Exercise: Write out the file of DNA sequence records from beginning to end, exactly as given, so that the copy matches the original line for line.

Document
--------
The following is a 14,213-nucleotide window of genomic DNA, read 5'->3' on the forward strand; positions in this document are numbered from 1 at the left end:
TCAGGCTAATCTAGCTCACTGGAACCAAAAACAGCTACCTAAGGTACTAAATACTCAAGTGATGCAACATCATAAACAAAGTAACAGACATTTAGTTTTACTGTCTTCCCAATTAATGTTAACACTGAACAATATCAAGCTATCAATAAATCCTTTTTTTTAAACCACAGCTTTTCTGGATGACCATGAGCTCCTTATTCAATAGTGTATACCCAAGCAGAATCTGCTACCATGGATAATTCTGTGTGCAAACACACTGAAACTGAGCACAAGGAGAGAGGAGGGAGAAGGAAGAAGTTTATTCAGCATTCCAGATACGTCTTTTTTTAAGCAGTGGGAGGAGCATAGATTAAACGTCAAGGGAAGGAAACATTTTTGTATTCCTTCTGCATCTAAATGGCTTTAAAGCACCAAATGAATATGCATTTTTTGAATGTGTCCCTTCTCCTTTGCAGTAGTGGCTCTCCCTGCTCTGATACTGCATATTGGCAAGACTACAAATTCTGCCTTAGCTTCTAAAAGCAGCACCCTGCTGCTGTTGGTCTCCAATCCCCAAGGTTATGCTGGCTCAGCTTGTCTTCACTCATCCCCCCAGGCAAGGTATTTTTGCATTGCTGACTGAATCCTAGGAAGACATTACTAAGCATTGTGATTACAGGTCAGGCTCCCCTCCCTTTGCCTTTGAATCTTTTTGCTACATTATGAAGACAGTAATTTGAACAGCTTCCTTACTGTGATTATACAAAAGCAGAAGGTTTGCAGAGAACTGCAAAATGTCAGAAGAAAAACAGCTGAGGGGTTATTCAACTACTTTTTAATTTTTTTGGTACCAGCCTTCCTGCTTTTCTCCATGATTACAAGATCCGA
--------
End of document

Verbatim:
The following is a 14,213-nucleotide window of genomic DNA, read 5'->3' on the forward strand; positions in this document are numbered from 1 at the left end:
TCAGGCTAATCTAGCTCACTGGAACCAAAAACAGCTACCTAAGGTACTAAATACTCAAGTGATGCAACATCATAAACAAAGTAACAGACATTTAGTTTTACTGTCTTCCCAATTAATGTTAACACTGAACAATATCAAGCTATCAATAAATCCTTTTTTTTAAACCACAGCTTTTCTGGATGACCATGAGCTCCTTATTCAATAGTGTATACCCAAGCAGAATCTGCTACCATGGATAATTCTGTGTGCAAACACACTGAAACTGAGCACAAGGAGAGAGGAGGGAGAAGGAAGAAGTTTATTCAGCATTCCAGATACGTCTTTTTTTAAGCAGTGGGAGGAGCATAGATTAAACGTCAAGGGAAGGAAACATTTTTGTATTCCTTCTGCATCTAAATGGCTTTAAAGCACCAAATGAATATGCATTTTTTGAATGTGTCCCTTCTCCTTTGCAGTAGTGGCTCTCCCTGCTCTGATACTGCATATTGGCAAGACTACAAATTCTGCCTTAGCTTCTAAAAGCAGCACCCTGCTGCTGTTGGTCTCCAATCCCCAAGGTTATGCTGGCTCAGCTTGTCTTCACTCATCCCCCCAGGCAAGGTATTTTTGCATTGCTGACTGAATCCTAGGAAGACATTACTAAGCATTGTGATTACAGGTCAGGCTCCCCTCCCTTTGCCTTTGAATCTTTTTGCTACATTATGAAGACAGTAATTTGAACAGCTTCCTTACTGTGATTATACAAAAGCAGAAGGTTTGCAGAGAACTGCAAAATGTCAGAAGAAAAACAGCTGAGGGGTTATTCAACTACTTTTTAATTTTTTTGGTACCAGCCTTCCTGCTTTTCTCCATGATTACAAGATCCGA